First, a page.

They are also leading to more targeted care options for some men with advanced prostate cancer, says Todd Morgan, M.D., Associate Professor of Urology at the University of Michigan.

This year nearly 165,000 men in the United States will be diagnosed with prostate cancer. More than 29,000 will die from the disease. The risk of prostate cancer is 74 percent higher in blacks than in whites. The reasons for this are still unclear.

Overall, men have a 1 in 9 chance of being diagnosed with prostate cancer. That rises to a 1 in 6 chance for African-American men. Men with a family history of the disease have a 1 in 5 chance of getting the disease themselves.

A man is two to three times more likely to get prostate cancer if his father, brother or son had it. This risk rises with the number of family members who have prostate cancer, breast cancer, and ovarian cancer. The age when a close family member was diagnosed is also a vital factor.

Some genes linked to prostate cancer also can cause breast, ovarian and other cancers. These genes have a 50 percent chance of being passed on to children. The most well-known of these genes are BRCA1 and BRCA2.

Understanding Brca1 And Brca2

ESMO Virtual Congress 2020: Imaging Based Prostate Cancer Screening ...

The BRCA genes were once again in the news this week, following results of a new drug, olaparib, which has been shown to work as an effective treatment for men with mutations in BRCA1 and 2, as well as other genes. Headlines on BRCA are familiar sight in the news by now, from their role in mens risk of prostate cancer to using them in prostate cancer spit tests.

The BRCA genes were once again in the news this week, following results of a new drug, olaparib, which has been shown to work as an effective treatment for men with mutations in BRCA1 and 2, as well as other genes. Headlines on BRCA are familiar sight in the news by now, from their role in mens risk of prostate cancer to using them in prostate cancer spit tests.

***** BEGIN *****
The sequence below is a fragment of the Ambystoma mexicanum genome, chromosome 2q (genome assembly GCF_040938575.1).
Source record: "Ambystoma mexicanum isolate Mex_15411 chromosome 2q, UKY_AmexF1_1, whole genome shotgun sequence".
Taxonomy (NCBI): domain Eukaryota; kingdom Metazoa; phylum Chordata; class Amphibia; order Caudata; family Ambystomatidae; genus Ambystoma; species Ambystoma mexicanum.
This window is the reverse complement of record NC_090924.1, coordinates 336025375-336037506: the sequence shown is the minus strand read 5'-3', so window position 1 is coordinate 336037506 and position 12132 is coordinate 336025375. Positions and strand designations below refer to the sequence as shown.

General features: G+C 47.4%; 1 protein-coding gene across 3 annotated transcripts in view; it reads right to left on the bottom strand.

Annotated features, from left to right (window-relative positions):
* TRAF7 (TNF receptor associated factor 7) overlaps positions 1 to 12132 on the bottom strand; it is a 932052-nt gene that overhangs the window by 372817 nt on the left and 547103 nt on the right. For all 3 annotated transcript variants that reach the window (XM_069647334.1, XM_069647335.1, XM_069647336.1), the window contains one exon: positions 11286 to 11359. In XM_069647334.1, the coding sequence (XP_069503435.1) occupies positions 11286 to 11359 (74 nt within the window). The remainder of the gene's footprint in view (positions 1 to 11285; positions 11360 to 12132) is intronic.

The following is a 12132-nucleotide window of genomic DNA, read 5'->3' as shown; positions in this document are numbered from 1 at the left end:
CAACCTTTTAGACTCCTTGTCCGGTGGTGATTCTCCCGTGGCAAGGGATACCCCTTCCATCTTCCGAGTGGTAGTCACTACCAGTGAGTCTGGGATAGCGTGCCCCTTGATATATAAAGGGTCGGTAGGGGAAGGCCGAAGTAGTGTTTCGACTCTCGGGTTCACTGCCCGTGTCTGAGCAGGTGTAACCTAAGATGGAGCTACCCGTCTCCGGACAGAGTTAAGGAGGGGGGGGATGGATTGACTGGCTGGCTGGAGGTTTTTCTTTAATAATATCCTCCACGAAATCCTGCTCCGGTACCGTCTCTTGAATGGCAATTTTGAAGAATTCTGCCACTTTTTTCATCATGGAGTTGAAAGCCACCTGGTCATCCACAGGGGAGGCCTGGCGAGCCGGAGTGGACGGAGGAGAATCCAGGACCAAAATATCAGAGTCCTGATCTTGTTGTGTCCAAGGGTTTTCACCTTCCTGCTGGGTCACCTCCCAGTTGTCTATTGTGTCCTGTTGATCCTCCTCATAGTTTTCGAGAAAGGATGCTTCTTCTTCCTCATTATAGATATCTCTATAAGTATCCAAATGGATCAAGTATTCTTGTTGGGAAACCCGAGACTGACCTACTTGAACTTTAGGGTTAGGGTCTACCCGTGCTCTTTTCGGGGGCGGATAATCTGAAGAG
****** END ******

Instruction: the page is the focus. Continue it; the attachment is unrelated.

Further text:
But what are the BRCA genes? Why is it such a problem when they change or ‘mutate’? And, what does a BRCA gene mutation mean for men?

What are the BRCA genes?

The cells in our body undergo a daily cycle of DNA damage and repair. In a normal day, the DNA in each cell can be damaged between 1,000 and 1,000,000 times. Luckily, we’ve evolved very efficient ways to either repair the DNA or destroy the ‘broken’ cells. One of these repair mechanisms are controlled by the BRCA1 and BRCA2 genes.

Because the BRCA genes are an important part of the repair process for the daily onslaught of DNA damage, any faults can mean mistakes start to build up in the DNA, which increases the chances of the cell becoming cancerous.

How can I be tested for BRCA 1 and 2 mutations?

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What Is A Mammogram

A mammogram is a low-dose X-ray procedure that produces images of the inside of the breasts. Mammography can detect some suspicious breast changes that are too small or too deep to be felt on breast examination.

A newer technology, called 3-dimensional mammography, or breast tomosynthesis, can be done as part of mammography screening. Although some studies have suggested that breast tomosynthesis may find more breast cancers and have fewer false positives than standard mammography, it remains unclear whether this is a better approach. All men should discuss this screening option in more detail with their doctor.

Typically beginning at 35 to 40, male BRCA mutation carriers should begin yearly clinical breast exams with a physician.

Predictive Genetic Tests For Cancer Risk Genes

Cancer is not usually inherited, but some types mainly breast, ovarian, colorectal and prostate cancer can be strongly influenced by genes and can run in families.

We all carry certain genes that are normally protective against cancer. These genes correct any DNA damage that naturally happens when cells divide.